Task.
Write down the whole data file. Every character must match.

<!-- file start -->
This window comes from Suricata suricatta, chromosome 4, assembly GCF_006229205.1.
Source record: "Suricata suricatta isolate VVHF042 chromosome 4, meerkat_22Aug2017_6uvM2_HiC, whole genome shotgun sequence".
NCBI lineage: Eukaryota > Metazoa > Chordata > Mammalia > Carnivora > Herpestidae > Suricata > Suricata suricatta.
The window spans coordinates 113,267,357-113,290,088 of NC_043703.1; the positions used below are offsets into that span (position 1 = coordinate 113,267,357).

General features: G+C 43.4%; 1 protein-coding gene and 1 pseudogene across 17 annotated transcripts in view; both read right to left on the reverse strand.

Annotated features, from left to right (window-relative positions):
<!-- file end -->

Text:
This window comes from Suricata suricatta, chromosome 4, assembly GCF_006229205.1.
Source record: "Suricata suricatta isolate VVHF042 chromosome 4, meerkat_22Aug2017_6uvM2_HiC, whole genome shotgun sequence".
NCBI lineage: Eukaryota > Metazoa > Chordata > Mammalia > Carnivora > Herpestidae > Suricata > Suricata suricatta.
The window spans coordinates 113,267,357-113,290,088 of NC_043703.1; the positions used below are offsets into that span (position 1 = coordinate 113,267,357).

General features: G+C 43.4%; 1 protein-coding gene and 1 pseudogene across 17 annotated transcripts in view; both read right to left on the reverse strand.

Annotated features, from left to right (window-relative positions):